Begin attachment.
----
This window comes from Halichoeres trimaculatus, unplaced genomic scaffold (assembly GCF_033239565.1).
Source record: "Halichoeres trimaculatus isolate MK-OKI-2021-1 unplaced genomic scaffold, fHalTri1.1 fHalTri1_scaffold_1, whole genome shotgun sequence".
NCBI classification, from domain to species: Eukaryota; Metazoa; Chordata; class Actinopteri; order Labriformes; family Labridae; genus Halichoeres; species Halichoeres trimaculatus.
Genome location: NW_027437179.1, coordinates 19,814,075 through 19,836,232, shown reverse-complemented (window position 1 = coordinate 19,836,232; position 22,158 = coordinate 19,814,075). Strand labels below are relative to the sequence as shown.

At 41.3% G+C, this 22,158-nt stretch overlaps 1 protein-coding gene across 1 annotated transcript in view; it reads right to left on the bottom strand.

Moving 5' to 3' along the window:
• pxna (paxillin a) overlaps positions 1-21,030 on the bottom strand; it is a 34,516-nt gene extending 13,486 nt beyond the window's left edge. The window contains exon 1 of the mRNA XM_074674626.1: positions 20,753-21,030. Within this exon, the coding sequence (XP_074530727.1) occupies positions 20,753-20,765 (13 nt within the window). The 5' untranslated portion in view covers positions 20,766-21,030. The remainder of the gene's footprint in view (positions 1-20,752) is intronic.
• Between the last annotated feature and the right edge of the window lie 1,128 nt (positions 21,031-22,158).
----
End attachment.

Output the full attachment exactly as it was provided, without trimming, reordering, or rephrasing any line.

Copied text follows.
This window comes from Halichoeres trimaculatus, unplaced genomic scaffold (assembly GCF_033239565.1).
Source record: "Halichoeres trimaculatus isolate MK-OKI-2021-1 unplaced genomic scaffold, fHalTri1.1 fHalTri1_scaffold_1, whole genome shotgun sequence".
NCBI classification, from domain to species: Eukaryota; Metazoa; Chordata; class Actinopteri; order Labriformes; family Labridae; genus Halichoeres; species Halichoeres trimaculatus.
Genome location: NW_027437179.1, coordinates 19,814,075 through 19,836,232, shown reverse-complemented (window position 1 = coordinate 19,836,232; position 22,158 = coordinate 19,814,075). Strand labels below are relative to the sequence as shown.

At 41.3% G+C, this 22,158-nt stretch overlaps 1 protein-coding gene across 1 annotated transcript in view; it reads right to left on the bottom strand.

Moving 5' to 3' along the window:
• pxna (paxillin a) overlaps positions 1-21,030 on the bottom strand; it is a 34,516-nt gene extending 13,486 nt beyond the window's left edge. The window contains exon 1 of the mRNA XM_074674626.1: positions 20,753-21,030. Within this exon, the coding sequence (XP_074530727.1) occupies positions 20,753-20,765 (13 nt within the window). The 5' untranslated portion in view covers positions 20,766-21,030. The remainder of the gene's footprint in view (positions 1-20,752) is intronic.
• Between the last annotated feature and the right edge of the window lie 1,128 nt (positions 21,031-22,158).